Security Council Adopts Mild Resolution on Israeli Complaint; Tekoah Critical
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Security Council Adopts Mild Resolution on Israeli Complaint; Tekoah Critical

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The Security Council adopted today a resolution calling for “rigorous” respect of its cease-fire order in the Middle East and urging again full support by all parties for the peace mission of special UN representative Dr. Gunnar V. Jarring. Israel promptly assailed the resolution as “another expression of the double standard” of the Council on Middle East issues and said it would “continue to fulfill its obligations to protect its citizens, military and civilian, and the territories under its control.”

The resolution was approved by 14 of the 15 Security Council members. Algeria abstained. The Algerian delegate said it had done so because there would be no “real solution” to the Middle East crisis until the Security Council acted to force an end of Israel’s occupation of the Arab territories.

Josef Tekoah, Israel’s Ambassador, emphasized that the resolution had made no reference to the Israeli complaint on which Israel had asked for the Council meeting – an Egyptian ambush on Aug. 26 in which commandos crossed the Suez Canal and killed two Israeli soldiers and kidnapped a third. Egypt disclaimed both knowledge and responsibility for the incident and, in previous debate, charged Israel with faking the incident, a stand supported by Soviet delegate Yaakov Malik.

Mr. Tekoah stressed the fact that the resolution made no reference to that incident and that it “falls short of effective equitable action to halt Egyptian aggression.” He declared that “in its detachment from the Israeli complaint,” the resolution discriminated against Israel “and its people, against Israel’s right to full security from Egyptian attacks under the cease-fire, against the Israeli dead, wounded and captured in wanton Egyptian violations of the cease-fire.”

He also emphasized that “to stay Egyptian acts of aggression and in an endeavor to allay the tension engendered by them,” Israel had had “recourse to all available United Nations machinery” in the hope that the Council would “condemn the military attacks on Israel, call on Egypt to prevent their recurrence, ascertain the fate of the Israeli soldier abducted by the Egyptians on Aug. 26 and return him to Israel.”

“We now leave the Security Council table disappointed again and disenchanted,” he continued. “The outcome of the deliberations can under no circumstances be regarded as a satisfactory response to our just complaint nor does it accord fully with the responsibilities of the Security Council under the United Nations charter.” He added that the Council deliberations had, at least, “helped to unmask Egypt’s attitude and designs” and that the world had taken notice of Egypt’s “aggressive policy and actions which threaten the maintenance of the cease-fire and of Egypt’s callous attempt to shirk responsibility.”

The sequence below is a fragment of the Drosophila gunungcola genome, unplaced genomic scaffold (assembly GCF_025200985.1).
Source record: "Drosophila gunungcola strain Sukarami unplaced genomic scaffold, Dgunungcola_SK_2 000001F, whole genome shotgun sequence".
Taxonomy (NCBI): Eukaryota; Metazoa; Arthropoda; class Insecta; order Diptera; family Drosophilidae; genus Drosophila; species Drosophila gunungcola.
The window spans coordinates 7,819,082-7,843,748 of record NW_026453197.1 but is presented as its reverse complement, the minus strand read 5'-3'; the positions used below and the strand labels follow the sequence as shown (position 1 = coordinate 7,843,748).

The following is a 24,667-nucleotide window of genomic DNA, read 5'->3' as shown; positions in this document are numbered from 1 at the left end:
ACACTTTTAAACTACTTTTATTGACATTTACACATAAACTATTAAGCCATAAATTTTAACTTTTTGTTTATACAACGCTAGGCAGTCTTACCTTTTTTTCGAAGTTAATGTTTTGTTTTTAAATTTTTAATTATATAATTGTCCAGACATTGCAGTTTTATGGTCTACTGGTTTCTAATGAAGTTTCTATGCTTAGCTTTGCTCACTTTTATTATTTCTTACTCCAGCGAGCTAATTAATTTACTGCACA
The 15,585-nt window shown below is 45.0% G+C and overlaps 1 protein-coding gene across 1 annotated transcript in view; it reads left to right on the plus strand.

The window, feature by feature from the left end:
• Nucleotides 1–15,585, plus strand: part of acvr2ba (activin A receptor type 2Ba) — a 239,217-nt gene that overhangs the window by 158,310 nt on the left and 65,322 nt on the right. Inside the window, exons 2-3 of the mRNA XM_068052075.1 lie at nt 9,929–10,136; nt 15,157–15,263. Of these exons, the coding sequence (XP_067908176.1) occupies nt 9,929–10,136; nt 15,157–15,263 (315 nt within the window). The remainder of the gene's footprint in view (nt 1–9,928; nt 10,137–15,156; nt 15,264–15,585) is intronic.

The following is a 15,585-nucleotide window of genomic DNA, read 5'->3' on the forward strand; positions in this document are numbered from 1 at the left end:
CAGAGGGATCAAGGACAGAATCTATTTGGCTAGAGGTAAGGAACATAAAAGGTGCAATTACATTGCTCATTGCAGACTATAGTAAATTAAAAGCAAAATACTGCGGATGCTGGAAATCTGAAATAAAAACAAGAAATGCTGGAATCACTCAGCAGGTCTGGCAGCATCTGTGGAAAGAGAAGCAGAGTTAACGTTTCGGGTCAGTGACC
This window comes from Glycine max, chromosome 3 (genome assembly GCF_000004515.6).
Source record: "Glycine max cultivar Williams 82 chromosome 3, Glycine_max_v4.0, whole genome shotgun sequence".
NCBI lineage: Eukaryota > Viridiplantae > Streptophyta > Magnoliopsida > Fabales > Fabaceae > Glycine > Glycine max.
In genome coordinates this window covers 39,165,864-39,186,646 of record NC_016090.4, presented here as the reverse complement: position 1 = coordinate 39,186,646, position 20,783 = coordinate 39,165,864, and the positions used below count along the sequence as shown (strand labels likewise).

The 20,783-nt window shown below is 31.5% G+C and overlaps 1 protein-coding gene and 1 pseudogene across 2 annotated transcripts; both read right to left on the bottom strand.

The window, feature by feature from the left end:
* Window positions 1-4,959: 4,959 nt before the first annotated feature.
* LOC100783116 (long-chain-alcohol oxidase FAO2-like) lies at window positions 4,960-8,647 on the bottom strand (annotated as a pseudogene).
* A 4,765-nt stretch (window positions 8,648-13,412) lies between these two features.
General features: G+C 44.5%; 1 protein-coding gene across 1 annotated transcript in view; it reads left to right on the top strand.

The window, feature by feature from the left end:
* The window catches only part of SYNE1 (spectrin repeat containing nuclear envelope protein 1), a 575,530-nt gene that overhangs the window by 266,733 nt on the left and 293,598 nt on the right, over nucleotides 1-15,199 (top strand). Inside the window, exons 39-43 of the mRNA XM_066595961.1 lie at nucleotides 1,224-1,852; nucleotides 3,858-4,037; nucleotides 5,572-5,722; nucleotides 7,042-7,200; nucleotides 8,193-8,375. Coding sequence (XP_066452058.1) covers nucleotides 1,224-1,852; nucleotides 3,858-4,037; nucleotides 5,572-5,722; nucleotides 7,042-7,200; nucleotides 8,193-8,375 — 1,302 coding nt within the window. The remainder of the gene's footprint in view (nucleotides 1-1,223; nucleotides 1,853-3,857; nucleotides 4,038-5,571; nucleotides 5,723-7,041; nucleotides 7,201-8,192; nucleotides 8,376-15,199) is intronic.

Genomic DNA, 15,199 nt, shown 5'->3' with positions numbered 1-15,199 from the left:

The Israeli envoy said that Israel had cooperated and would continue to cooperate with Ambassador Jarring “toward attainment of agreement on a just and lasting peace” and that Israel would continue “to observe scrupulously the cease-fire with Egypt on the basis of reciprocity.” But, he also said, “Israel will continue to insist that Egypt prevent any attacks in violation of the cease-fire; Israel will continue to demand the return of the captured Israeli soldier; Israel will continue to fulfill its obligations to protect its citizens, military and civilian, and the territories under its control.”

In the discussion following adoption of the resolution, only Paraguay referred to the incident on which Israel had asked for the Council meeting, and that was only by indirection. The theme of all of the brief speeches was the urgency that all countries do nothing which would hamper Dr. Jarring’s mission, and that Israel and the Arab states should abide strictly by the cease-fire. Egypt said that the Council should act immediately to ask Israel to accept the Nov. 22, 1967 Council peace resolution.

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